In this second book of the Vicki Nelson series, ex-police officer Vicki gets a call from her friend Henry (vampire and romance novelist), asking her to help out some friends. The big friendly dog she meets at his apartment turns out to be a werewolf (much to Vicki's embarrassment, after she's been patting him and cuddling him, thinking he's just a lovable furry mutt, not someone who could instantly transform into a strapping young - unclothed - man). He and his sister have come to Henry for help because someone is murdering members of their family - a sharpshooter is picking them off when they are outside, alone, at night.
Vicki agrees to help, although she is aware of her limitations, as the progressive eye disease she is suffering from has rendered her night vision useless. She finally admits to her disease to Henry, who points out that his strengths complement her weaknesses (and secretly he's thrilled at the chance to get her all to himself, out in the country, for a while). Once at the farm where the werewolf pack lives, Vicky is inducted into an altogether different way of life, as the werewolves may look like humans in their human shape, but they have their own way of thinking and behaving that takes a little getting used to - including their disdain for clothing (it impedes quick shape changes).
I enjoyed this reread very much - I recall it as being one of my favorites, mainly because I found the werewolf characters to be delightfully refreshing and, at times, downright hilarious. Since this book was published, many other similar werewolf characters have emerged in other books, but these were among the first I'd read about that were not mindless, slavering beasts at the mercy of moon phases - nor are they fully human, even when they are in their human shape. They have their own culture and code that is often foreign and confusing to Vicky, and it is fully believable as described.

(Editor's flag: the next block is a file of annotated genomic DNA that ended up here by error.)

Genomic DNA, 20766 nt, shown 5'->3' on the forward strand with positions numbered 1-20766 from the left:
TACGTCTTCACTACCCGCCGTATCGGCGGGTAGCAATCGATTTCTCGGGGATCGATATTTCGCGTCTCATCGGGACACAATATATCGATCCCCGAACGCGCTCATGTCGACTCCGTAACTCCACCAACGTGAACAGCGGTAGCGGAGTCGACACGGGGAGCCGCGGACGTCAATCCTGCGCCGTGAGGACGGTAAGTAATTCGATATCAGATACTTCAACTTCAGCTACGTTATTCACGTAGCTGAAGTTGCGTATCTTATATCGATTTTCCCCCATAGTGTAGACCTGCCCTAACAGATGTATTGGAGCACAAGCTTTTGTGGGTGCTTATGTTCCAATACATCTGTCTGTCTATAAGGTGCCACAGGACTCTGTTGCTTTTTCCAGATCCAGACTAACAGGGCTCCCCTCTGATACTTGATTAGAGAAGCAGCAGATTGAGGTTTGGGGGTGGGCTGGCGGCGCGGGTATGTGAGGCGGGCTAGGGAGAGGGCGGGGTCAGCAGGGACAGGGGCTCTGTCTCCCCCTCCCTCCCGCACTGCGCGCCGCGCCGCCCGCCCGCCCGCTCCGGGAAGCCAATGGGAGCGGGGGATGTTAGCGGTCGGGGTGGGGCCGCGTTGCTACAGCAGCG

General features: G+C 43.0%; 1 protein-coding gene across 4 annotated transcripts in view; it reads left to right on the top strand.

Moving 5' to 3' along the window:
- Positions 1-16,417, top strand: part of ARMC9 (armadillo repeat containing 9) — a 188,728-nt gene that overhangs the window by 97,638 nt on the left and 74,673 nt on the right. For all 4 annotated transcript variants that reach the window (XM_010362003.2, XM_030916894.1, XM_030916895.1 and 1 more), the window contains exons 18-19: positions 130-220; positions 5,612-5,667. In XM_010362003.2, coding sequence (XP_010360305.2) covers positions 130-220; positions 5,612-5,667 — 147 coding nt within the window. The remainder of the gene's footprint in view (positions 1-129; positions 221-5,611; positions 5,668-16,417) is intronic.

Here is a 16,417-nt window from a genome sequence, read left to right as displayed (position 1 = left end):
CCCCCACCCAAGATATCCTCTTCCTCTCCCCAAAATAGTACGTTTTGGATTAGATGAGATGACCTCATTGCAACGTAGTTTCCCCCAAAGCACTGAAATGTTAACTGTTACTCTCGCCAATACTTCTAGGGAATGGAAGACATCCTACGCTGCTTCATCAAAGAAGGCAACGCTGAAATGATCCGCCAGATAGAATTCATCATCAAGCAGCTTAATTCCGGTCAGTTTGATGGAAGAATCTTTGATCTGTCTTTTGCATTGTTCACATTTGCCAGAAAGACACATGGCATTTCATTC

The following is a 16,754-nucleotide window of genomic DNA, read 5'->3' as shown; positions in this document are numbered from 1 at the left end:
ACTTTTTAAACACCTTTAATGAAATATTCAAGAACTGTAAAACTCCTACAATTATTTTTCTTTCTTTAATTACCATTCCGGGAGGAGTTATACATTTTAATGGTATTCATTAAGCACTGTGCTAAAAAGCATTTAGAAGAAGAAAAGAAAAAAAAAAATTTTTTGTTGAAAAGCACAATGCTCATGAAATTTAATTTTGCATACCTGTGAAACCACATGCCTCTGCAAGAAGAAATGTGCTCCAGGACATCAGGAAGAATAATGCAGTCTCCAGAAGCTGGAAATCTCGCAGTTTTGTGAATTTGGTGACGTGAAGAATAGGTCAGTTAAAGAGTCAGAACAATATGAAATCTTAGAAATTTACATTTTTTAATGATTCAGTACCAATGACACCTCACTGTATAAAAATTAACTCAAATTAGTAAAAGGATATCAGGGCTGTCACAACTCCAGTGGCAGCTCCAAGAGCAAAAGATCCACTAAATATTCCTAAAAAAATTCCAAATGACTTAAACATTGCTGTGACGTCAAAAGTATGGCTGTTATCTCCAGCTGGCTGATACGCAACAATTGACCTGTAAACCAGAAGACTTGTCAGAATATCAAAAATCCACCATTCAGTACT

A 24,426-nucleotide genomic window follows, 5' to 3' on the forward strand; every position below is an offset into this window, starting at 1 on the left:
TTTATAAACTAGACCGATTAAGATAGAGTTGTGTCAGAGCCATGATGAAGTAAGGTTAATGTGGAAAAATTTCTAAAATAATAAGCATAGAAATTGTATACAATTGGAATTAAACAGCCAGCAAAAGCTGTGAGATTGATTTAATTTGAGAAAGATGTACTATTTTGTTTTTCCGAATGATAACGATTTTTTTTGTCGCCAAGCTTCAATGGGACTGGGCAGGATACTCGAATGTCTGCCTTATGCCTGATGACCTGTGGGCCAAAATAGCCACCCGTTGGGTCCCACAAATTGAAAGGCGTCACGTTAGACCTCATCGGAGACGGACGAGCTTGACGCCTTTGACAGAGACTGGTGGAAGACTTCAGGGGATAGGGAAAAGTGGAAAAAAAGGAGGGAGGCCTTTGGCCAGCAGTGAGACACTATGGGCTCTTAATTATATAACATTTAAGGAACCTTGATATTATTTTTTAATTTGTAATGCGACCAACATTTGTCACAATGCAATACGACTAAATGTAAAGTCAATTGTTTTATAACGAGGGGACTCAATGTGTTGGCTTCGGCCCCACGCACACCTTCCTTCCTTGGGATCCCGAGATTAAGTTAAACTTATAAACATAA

I was a bit disappointed when the culprit was revealed before Vicky was able to figure out who it was - the sudden shift to an open mystery took away the suspense for me and lessened the impact of the climactic scene. Still, I found this to be a highly enjoyable read. Vicky is an easy character to like, despite her failings, and Henry and her ex-partner Celluci make up an entertaining love triangle. The relationships from the first book continue to be developed as the series progresses, and I'm looking forward to the third book so I can continue revisiting these interesting characters.
Books in the Vicki Nelson series:
1. Blood Price
2. Blood Trail
3. Blood Lines
4. Blood Pact
5. Blood Debt
Blood Trail (#2 in the Vicki Nelson series) by Tanya Huff (DAW Books, 1992)
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Tez Says: "Vicki’s a wily, likable character, with a medical condition that makes her stand out from the archetypal urban fantasy heroines populating the genre with their sameness. But I much prefer homicide detective Mike Celluci to Henry, for the simple reason that Mike seems real to me – and not just for his Italian swears."
Books, Writing and Life: "I was impressed by the strong characters and excellent writing. Being a guy, I sometimes find it harder to relate to female characters, but with this series it was not an issue."